Immigrants after their arrival in Ellis Island by ship in 1902.
Ellis Island by Ullstein Bild/Getty Images
debunk / belief

Catholic Immigrants Didn’t Make It on Their Own. They Shouldn’t Expect Others To.

A variety of government programs helped white American Catholics get where they are today.
Between the mid-1960s and the early 1980s, the federal government finally recognized the claims of African Americans to their full rights under the Constitution as ratified and amended. The Civil Rights Act of 1964 and the Voting Rights Act of 1965 were great and historic achievements, significant steps toward righting old wrongs. But in that same period, American politics began to backtrack on the promises made to earlier generations regarding the economic stability necessary to achieving full equality. Over the past 40 years, we have systematically dismantled many aspects of the social order that had enabled the rapid assimilation and ascent to wealth of the previous generation of white immigrants. With organized labor undermined, public schools systematically underfunded, homeownership further and further out of reach, and voting rights under sustained assault, many of the very gains that once helped ensure social mobility to the children and grandchildren of white European Catholic immigrants have been reversed.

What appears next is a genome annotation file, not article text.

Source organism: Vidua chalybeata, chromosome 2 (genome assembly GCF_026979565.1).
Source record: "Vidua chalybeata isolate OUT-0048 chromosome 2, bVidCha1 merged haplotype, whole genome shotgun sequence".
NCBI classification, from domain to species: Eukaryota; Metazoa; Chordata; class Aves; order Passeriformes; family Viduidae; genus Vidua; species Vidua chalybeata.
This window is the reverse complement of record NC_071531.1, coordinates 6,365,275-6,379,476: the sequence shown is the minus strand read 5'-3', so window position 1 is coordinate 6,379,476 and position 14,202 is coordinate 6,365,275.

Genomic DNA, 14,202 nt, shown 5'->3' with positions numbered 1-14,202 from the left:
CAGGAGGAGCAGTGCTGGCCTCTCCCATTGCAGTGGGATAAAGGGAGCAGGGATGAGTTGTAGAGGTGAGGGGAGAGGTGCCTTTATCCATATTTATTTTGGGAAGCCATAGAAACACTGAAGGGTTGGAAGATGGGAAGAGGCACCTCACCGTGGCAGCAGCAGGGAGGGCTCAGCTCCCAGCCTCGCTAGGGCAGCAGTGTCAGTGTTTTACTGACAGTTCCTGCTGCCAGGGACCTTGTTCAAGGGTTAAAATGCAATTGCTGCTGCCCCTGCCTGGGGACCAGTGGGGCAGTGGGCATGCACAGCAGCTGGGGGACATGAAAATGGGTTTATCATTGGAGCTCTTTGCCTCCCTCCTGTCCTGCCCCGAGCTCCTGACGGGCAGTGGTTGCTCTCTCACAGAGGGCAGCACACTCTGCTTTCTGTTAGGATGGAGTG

Christians should care for the poor and vulnerable because doing so is at the heart of the Christian call. But somehow that call often seems to carry less weight than it should in the public arena. We often feel free to reject politics that would uplift the poorest because we don’t owe anything of what we’ve worked hard for to fellow citizens we imagine as working less hard. This is perhaps why Trump was able to win a majority of Catholic votes.

But the history of 20th-century white Catholics in America suggests that this bootstraps story is not historical. The social mobility of the Catholic immigrants of yesteryear was a result of hard work, courage and perseverance — but it was also the result of vast public investment, government subsidy and the advantage many Catholics had because they were white. At the very least, this reality of white Catholic history should call contemporary white Catholics to support levels of investment, support and trust in our fellow citizens at least as generous as those that led many of us to where we are. Rather than reinventing a mythical past about self-reliance, it’s time to pay it forward.
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